Living on Purpose with Passion

In my last post, I discussed the five keys to living on purpose: Passion, Vision, Mission, Direction, and Execution.  I also explained that living on purpose is like climbing a ladder, you have to first take a few steps before achieving your desired goal.

Passion, is the first rung on that ladder and can be defined as an intense emotion - either positive or negative. Following your passion is something you'd be willing to do if money, time, education or anything else wasn't an issue. Some people refer to it as "flow".

Do you know what you're passionate about as it relates to your profession or career? Some leaders I work with have a strong interest in the subject matter of their current occupations, such as marketing or finance. Others have a passion for bigger issues such as the environment or the economy. Still others, although well-established in their careers, are not engaged in their work and are still trying to find meaning in their day to day activities.

According to a study published by Deloitte University Press (Hagel, Brown, Ranjan & Byler, 2014), about 87.7% of workers in America do not feel passionate about the work they do and, therefore, are not fully engaged.

If you're already clear about your passion and enjoy your current job or career, congratulations! Have you identified if there's anything you'd like to do more of in the coming year as it relates to your passion? Is there someone who you could mentor, sponsor or inspire to help them find what they most enjoy doing?

For the other 87.7% who might not yet be engaged, here are a few tips on how to find your passion and how to move more in the direction of living on purpose.

  1. Take some time to identify subjects or areas that you have a strong interest in or emotions about. For example:
    1.  Is it important to you that your company saves as much money as possible or sells the best product or service? 
    2. Are you more interested in seeing the development of employees or helping your company make a lot of money? 
    3. Are you passionate about a particular social or political issue unrelated to your current profession such as global warming or teenage pregnancy?
Don't sensor your thoughts, just think, dream and write down your all of your ideas and interests.

  1. Once you've listed everything that comes to mind, take it a step further and consider why you're passionate about or interested in each subject. You might have to ask "why" a few times to help you gain a deeper understanding as to what the passion is about – and you might gain a few other insights along the way.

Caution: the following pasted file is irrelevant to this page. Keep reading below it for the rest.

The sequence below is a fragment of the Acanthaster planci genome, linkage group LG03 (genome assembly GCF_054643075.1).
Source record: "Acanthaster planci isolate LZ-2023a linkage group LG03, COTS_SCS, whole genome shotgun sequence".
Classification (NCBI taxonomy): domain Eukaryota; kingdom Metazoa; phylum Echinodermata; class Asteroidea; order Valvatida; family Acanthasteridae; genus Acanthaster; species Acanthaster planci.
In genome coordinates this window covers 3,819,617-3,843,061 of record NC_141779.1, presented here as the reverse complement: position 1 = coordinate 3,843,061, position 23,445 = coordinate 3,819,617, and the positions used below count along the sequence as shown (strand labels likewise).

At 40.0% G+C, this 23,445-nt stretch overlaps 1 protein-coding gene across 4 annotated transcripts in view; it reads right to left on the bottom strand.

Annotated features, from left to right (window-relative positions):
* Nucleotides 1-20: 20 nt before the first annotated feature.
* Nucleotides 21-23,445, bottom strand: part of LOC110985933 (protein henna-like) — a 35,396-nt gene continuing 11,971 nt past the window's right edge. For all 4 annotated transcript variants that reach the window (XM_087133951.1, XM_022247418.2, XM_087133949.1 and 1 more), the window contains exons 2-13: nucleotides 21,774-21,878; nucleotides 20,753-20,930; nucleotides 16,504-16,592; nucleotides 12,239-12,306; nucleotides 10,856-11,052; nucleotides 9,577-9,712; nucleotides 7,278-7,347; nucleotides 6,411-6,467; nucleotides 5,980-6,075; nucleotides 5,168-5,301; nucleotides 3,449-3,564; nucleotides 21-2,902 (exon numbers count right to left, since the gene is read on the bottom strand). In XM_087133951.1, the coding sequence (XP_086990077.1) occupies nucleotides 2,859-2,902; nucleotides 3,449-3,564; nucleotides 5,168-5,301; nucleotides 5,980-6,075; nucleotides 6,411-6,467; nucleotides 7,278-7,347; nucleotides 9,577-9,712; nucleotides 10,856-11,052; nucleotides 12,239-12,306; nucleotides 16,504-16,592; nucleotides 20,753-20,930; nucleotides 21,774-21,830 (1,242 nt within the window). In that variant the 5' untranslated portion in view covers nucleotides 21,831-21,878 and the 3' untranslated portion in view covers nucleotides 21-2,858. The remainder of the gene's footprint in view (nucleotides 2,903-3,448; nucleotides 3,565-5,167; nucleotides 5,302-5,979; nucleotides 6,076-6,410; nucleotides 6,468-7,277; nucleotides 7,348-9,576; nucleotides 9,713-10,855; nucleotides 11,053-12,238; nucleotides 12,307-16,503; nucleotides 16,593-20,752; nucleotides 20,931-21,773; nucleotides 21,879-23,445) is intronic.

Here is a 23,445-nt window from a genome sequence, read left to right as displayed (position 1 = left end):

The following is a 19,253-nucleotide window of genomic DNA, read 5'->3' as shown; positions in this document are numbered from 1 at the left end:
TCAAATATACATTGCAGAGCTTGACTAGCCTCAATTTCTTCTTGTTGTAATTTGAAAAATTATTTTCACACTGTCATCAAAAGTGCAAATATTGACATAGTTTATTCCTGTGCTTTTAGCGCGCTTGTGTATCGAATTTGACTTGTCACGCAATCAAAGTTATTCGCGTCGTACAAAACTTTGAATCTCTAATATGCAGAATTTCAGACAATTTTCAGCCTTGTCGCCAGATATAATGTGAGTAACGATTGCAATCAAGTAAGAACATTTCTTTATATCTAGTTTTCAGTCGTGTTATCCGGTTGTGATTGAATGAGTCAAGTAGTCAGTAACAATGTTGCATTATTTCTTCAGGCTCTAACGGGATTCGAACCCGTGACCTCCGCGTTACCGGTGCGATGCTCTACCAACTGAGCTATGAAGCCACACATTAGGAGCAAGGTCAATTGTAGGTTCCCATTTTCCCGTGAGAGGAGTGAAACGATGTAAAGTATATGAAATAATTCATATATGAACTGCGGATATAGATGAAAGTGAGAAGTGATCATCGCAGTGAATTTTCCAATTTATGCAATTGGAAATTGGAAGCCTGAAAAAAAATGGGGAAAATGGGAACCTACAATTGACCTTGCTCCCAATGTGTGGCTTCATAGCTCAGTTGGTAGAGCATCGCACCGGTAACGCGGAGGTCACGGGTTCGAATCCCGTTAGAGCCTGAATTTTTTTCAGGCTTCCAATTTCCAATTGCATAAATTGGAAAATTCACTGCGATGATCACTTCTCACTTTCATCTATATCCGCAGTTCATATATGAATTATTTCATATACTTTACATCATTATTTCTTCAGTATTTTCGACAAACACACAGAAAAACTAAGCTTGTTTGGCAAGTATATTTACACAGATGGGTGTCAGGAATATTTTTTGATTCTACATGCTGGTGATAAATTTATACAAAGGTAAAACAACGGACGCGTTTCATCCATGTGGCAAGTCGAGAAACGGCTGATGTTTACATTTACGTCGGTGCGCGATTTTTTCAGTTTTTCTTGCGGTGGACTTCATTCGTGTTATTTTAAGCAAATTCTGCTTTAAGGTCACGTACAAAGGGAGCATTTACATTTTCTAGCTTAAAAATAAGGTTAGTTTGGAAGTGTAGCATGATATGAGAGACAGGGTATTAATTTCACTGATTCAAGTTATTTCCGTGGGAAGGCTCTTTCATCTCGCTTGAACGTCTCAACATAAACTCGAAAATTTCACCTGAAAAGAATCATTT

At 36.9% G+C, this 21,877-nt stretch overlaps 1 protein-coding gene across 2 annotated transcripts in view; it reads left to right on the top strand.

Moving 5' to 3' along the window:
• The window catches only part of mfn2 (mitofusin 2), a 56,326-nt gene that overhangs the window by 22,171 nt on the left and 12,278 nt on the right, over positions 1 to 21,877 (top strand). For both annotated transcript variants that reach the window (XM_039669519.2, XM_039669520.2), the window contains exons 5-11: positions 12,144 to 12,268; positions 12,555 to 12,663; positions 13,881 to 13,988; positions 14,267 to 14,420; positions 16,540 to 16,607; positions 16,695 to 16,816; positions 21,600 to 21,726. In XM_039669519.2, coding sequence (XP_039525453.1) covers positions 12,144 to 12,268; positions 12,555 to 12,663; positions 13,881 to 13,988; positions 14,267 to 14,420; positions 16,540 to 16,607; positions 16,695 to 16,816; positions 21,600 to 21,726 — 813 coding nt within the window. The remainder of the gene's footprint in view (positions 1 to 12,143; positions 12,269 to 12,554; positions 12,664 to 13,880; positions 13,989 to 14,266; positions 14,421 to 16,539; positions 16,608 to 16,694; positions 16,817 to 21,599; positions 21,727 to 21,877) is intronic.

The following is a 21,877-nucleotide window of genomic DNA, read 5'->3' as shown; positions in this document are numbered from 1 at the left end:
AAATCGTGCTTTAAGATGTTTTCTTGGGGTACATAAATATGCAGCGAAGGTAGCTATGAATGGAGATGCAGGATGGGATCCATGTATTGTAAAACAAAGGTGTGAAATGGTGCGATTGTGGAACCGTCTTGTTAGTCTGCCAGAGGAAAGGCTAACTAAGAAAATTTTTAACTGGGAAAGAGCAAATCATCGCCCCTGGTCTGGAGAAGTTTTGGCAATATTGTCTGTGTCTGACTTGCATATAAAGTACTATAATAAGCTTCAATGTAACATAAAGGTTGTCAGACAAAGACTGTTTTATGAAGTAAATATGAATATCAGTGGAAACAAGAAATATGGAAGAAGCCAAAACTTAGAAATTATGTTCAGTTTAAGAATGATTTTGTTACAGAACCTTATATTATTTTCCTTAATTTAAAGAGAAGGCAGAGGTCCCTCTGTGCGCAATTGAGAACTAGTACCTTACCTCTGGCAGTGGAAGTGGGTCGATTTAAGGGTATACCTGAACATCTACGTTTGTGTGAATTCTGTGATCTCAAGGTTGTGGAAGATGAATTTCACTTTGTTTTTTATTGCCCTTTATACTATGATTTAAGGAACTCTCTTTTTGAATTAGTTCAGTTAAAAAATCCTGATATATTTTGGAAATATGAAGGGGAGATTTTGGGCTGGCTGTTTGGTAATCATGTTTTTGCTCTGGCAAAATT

For example, I love to write. Why? Because it helps me to get my ideas out of my head and on to paper. And why is that important? So that I can share some of my thoughts with others who might be struggling with similar things I've thought about and struggled with. And why is this important? Because it's my way of helping and serving others.  So, service is what is truly important to me and one way I serve others is through writing.

The deeper you go in your "why", the closer you'll get to your true passion, motivation and values.

Some people are passionate about certain things because of their own past experiences. Yet others simply want to see change in themselves, their families, their communities, and/or beyond. I became passionate about coaching women in leadership because of my own early career experiences. I wanted to see the corporate landscape become more inclusive of women and people of color.
  1. Finally, think about what you most enjoy doing and identify the activities that you perform that you 'lose yourself in'.
    1. Ask yourself, "What do I enjoy doing that makes me forget about the time or causes me to even miss a few meals because I'm so engaged?" Again, think about this in the context of work but also the larger context of home and community.
    2. Write down those things that come up for you – even if you're not doing them now.

Once you've identified potential areas to hone in on, you might have a pretty lengthy list. What do you do now?

  1. First, order/rank the list according to what you're most passionate about (this includes your interests and your activities). 
  2. Then identify a first step toward doing more—either in your existing role at work or some other possibility that brings you and your passions together (for example, volunteering, taking up a hobby or helping someone who is already engaged in your interest).
  3. Consider whether there is there any research you need to do, a book you can read, someone you can talk to or a class you can take to get more information on whether this is the direction you'd like to try and go?
  4. Consider volunteering for a project at work or with a non-profit that focuses on your area of interest. So even if your day to day work is not the most exciting, at least you've added excitement by following your passion in other ways.

Dr. Julianna Hynes, is an Executive Coach focused on supporting leaders in healthcare in developing executive presence and communication, influence, emotional intelligence and strategic perspective. She resides in the San Francisco Bay Area.

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